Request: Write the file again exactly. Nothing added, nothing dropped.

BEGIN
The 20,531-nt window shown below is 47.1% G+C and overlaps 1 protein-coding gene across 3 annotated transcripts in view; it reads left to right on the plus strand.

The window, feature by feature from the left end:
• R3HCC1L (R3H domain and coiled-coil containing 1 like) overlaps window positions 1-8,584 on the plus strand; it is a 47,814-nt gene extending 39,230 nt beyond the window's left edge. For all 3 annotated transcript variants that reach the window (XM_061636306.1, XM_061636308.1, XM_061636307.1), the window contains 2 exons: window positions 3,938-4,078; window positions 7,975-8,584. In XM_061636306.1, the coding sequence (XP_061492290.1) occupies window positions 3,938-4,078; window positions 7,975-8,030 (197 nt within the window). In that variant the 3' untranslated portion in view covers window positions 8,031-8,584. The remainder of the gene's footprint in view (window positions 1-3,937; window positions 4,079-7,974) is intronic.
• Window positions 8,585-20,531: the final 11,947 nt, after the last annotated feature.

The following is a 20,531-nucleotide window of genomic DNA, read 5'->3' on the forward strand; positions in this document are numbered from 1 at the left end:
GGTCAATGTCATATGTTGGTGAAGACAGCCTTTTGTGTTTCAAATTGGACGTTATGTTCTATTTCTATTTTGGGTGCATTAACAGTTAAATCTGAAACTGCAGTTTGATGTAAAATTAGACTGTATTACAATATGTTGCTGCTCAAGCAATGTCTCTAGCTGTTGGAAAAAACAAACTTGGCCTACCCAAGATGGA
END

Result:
The 20,531-nt window shown below is 47.1% G+C and overlaps 1 protein-coding gene across 3 annotated transcripts in view; it reads left to right on the plus strand.

The window, feature by feature from the left end:
• R3HCC1L (R3H domain and coiled-coil containing 1 like) overlaps window positions 1-8,584 on the plus strand; it is a 47,814-nt gene extending 39,230 nt beyond the window's left edge. For all 3 annotated transcript variants that reach the window (XM_061636306.1, XM_061636308.1, XM_061636307.1), the window contains 2 exons: window positions 3,938-4,078; window positions 7,975-8,584. In XM_061636306.1, the coding sequence (XP_061492290.1) occupies window positions 3,938-4,078; window positions 7,975-8,030 (197 nt within the window). In that variant the 3' untranslated portion in view covers window positions 8,031-8,584. The remainder of the gene's footprint in view (window positions 1-3,937; window positions 4,079-7,974) is intronic.
• Window positions 8,585-20,531: the final 11,947 nt, after the last annotated feature.

The following is a 20,531-nucleotide window of genomic DNA, read 5'->3' on the forward strand; positions in this document are numbered from 1 at the left end:
GGTCAATGTCATATGTTGGTGAAGACAGCCTTTTGTGTTTCAAATTGGACGTTATGTTCTATTTCTATTTTGGGTGCATTAACAGTTAAATCTGAAACTGCAGTTTGATGTAAAATTAGACTGTATTACAATATGTTGCTGCTCAAGCAATGTCTCTAGCTGTTGGAAAAAACAAACTTGGCCTACCCAAGATGGA